Do you think it is possible to shorten them and put them in a piece of track which has moving trains on it, rather than the end of the siding.
Or do they stick up too high for safe clearance?

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Postby Gavin Sowry » Fri Aug 21, 2009 9:59 pm

Jon Randall wrote:Gavin Sowry wrote:
Also, the table goes, 2 pints = 1 jug, 2 jugs + a 7oz beer = 1 flagon = 2.2 litres = half a gallon
= 1 floor & 1 headache


:twisted: ...which leads to the famous saying, 'you can't get drunk on beer'. Think about it, you actually fall asleep drinking beer, before you get drunk.... so I'm told.
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Postby Steve Bennett » Fri Aug 21, 2009 11:49 pm

Glen A wrote:Hi Steve,

When you say you put the flowers together, what do you mean?
Do they come as separate stalks and heads that need gluing together or something?

They look great, especially when placed in the middle of the track.
Do you think it is possible to shorten them and put them in a piece of track which has moving trains on it, rather than the end of the siding.
Or do they stick up too high for safe clearance?


:oops: Bit dumb on my part, I should have shown the component parts, lets put that right :wink:

Image

As you can see, they come moulded ready coloured. These are the Margerites/Daisies which also have frets of white petals in the same pack. The stems simply plug into the ring of petals, though the fit isnt quite as tight as I would have liked. You can probably make out that on these I have touched in the top of the stems with orange paint, which improves the look and makes the petals a tighter force fit.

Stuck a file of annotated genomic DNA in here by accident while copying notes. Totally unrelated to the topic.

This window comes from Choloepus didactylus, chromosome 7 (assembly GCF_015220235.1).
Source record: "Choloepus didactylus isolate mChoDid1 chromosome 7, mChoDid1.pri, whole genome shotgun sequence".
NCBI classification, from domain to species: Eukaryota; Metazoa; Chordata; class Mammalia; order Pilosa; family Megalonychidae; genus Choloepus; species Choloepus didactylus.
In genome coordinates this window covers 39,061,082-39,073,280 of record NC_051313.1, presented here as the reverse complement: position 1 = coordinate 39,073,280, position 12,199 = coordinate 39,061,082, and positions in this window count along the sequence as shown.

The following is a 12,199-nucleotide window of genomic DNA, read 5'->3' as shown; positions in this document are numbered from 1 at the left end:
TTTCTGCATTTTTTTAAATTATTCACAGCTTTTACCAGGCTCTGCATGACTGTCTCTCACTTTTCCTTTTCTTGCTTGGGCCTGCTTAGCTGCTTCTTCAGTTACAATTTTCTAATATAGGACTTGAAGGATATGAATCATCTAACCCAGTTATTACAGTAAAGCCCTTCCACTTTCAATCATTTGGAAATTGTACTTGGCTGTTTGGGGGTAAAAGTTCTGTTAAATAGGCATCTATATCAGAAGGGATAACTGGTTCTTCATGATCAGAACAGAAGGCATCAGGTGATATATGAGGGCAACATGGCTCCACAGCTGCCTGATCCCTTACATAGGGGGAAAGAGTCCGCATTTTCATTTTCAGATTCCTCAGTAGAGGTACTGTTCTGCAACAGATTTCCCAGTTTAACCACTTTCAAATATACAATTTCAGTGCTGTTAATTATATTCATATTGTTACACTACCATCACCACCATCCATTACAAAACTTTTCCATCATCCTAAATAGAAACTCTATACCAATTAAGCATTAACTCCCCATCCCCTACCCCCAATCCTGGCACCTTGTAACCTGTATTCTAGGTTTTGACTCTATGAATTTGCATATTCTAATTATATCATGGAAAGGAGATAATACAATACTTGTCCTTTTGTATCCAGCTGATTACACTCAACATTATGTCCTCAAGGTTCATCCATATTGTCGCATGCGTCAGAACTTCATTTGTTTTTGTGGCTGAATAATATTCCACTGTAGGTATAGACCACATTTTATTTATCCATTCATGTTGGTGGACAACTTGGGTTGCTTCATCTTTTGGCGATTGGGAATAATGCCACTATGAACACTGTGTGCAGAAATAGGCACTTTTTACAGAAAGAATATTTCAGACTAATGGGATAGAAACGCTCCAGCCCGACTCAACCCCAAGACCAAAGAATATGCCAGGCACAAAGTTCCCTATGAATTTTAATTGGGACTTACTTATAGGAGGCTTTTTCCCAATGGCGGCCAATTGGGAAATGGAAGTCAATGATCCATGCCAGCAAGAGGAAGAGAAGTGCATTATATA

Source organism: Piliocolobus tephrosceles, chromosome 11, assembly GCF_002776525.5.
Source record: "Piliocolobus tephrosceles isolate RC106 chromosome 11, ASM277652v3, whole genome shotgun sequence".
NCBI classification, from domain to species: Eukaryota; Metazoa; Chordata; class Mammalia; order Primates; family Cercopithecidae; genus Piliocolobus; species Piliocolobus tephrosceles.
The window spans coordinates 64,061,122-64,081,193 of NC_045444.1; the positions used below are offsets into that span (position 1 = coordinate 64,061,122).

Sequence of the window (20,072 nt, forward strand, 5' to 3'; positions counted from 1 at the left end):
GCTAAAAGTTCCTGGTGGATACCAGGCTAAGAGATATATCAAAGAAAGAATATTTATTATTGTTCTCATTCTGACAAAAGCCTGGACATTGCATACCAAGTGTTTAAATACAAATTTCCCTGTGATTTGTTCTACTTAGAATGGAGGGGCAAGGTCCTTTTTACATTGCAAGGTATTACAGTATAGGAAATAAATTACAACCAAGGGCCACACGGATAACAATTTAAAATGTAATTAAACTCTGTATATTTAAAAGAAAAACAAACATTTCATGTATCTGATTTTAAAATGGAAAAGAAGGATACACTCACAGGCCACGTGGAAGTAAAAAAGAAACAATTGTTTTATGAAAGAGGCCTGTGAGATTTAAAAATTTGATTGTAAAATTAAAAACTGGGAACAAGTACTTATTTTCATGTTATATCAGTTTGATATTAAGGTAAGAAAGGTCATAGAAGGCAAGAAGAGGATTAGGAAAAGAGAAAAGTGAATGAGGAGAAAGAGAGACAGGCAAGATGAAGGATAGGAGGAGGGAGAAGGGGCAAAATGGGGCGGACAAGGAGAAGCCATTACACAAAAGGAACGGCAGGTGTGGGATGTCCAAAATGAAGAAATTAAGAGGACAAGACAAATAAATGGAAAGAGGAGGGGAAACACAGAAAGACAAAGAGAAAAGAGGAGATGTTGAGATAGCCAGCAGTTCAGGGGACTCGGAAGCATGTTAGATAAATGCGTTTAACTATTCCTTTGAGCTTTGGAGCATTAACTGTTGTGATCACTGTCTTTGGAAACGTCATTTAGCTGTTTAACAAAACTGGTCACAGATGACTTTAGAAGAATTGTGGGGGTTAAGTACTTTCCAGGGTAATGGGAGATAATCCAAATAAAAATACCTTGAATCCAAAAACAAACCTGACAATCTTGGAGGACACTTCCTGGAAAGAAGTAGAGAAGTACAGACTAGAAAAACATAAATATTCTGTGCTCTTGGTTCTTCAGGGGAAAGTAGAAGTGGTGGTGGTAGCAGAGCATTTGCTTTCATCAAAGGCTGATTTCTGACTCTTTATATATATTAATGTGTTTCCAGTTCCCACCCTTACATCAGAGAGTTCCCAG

As to height, you can have them right down at ground level, the flower heads are about 1mm thick. They would look good with a little ground foam on the ballast and then the stems shortened or inserted into a hole, so the flower head is just above. Should be low enough to not interfere with anything on the rails.

I would definately recommend the Margerites/Daisies as the better option, of the ones I have tried. They are more versatile, you get two colours and because the flowers are horizontal, show up better from most viewing angles.

More on plants/flowers coming soon :lol:
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Postby Steve Bennett » Sat Aug 22, 2009 6:41 pm

OK, back for more horticulture :)
I'm splitting this into 2 parts, the first covering making paper ground cover plants the way I have been doing. This does involve a paper punch which will mean buying or borrowing (wont mention stealing :lol: ). If you have a partner or friend who makes greeting cards, they might have something suitable.

The second part will be a variation of this, but without the punch being needed. I thought this up last night, so it is still very experimental :wink:

So lets get started, the first pic shows the paper punch and what it produces.

Image

This particular punch is for cutting out flowers and rounding the corner of a sheet of paper, it's the bits normally thrown away that I'm using :lol: